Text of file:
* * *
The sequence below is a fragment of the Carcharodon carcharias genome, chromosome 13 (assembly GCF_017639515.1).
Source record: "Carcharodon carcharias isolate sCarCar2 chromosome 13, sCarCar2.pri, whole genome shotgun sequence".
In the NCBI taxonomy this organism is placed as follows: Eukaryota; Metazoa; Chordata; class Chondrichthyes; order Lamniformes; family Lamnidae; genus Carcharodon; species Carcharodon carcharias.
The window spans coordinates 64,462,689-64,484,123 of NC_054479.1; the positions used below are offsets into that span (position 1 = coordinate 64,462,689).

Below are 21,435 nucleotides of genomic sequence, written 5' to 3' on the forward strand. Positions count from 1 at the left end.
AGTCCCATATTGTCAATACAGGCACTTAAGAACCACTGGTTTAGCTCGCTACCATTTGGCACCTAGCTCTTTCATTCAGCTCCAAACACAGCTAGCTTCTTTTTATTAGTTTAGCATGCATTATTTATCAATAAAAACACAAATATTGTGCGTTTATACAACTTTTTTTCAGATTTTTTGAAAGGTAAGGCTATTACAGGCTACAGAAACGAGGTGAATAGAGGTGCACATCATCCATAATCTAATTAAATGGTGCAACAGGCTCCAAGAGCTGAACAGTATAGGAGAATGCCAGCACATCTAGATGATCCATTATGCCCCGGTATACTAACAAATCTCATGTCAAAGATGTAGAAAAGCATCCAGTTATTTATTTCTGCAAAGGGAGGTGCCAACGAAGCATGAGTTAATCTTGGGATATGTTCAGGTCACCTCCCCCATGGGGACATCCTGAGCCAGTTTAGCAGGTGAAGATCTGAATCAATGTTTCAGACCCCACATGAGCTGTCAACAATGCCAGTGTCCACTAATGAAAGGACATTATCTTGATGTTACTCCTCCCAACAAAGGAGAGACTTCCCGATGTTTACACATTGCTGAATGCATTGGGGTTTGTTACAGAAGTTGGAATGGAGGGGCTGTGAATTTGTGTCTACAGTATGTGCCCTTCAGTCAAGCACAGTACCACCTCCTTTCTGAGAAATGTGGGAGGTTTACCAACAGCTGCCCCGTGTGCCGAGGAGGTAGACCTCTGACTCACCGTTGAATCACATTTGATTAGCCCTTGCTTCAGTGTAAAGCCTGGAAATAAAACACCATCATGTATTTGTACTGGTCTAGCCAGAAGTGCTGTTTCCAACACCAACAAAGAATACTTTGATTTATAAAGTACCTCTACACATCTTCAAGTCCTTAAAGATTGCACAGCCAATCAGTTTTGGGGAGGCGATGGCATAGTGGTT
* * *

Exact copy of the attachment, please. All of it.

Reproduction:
The sequence below is a fragment of the Carcharodon carcharias genome, chromosome 13 (assembly GCF_017639515.1).
Source record: "Carcharodon carcharias isolate sCarCar2 chromosome 13, sCarCar2.pri, whole genome shotgun sequence".
In the NCBI taxonomy this organism is placed as follows: Eukaryota; Metazoa; Chordata; class Chondrichthyes; order Lamniformes; family Lamnidae; genus Carcharodon; species Carcharodon carcharias.
The window spans coordinates 64,462,689-64,484,123 of NC_054479.1; the positions used below are offsets into that span (position 1 = coordinate 64,462,689).

Below are 21,435 nucleotides of genomic sequence, written 5' to 3' on the forward strand. Positions count from 1 at the left end.
AGTCCCATATTGTCAATACAGGCACTTAAGAACCACTGGTTTAGCTCGCTACCATTTGGCACCTAGCTCTTTCATTCAGCTCCAAACACAGCTAGCTTCTTTTTATTAGTTTAGCATGCATTATTTATCAATAAAAACACAAATATTGTGCGTTTATACAACTTTTTTTCAGATTTTTTGAAAGGTAAGGCTATTACAGGCTACAGAAACGAGGTGAATAGAGGTGCACATCATCCATAATCTAATTAAATGGTGCAACAGGCTCCAAGAGCTGAACAGTATAGGAGAATGCCAGCACATCTAGATGATCCATTATGCCCCGGTATACTAACAAATCTCATGTCAAAGATGTAGAAAAGCATCCAGTTATTTATTTCTGCAAAGGGAGGTGCCAACGAAGCATGAGTTAATCTTGGGATATGTTCAGGTCACCTCCCCCATGGGGACATCCTGAGCCAGTTTAGCAGGTGAAGATCTGAATCAATGTTTCAGACCCCACATGAGCTGTCAACAATGCCAGTGTCCACTAATGAAAGGACATTATCTTGATGTTACTCCTCCCAACAAAGGAGAGACTTCCCGATGTTTACACATTGCTGAATGCATTGGGGTTTGTTACAGAAGTTGGAATGGAGGGGCTGTGAATTTGTGTCTACAGTATGTGCCCTTCAGTCAAGCACAGTACCACCTCCTTTCTGAGAAATGTGGGAGGTTTACCAACAGCTGCCCCGTGTGCCGAGGAGGTAGACCTCTGACTCACCGTTGAATCACATTTGATTAGCCCTTGCTTCAGTGTAAAGCCTGGAAATAAAACACCATCATGTATTTGTACTGGTCTAGCCAGAAGTGCTGTTTCCAACACCAACAAAGAATACTTTGATTTATAAAGTACCTCTACACATCTTCAAGTCCTTAAAGATTGCACAGCCAATCAGTTTTGGGGAGGCGATGGCATAGTGGTT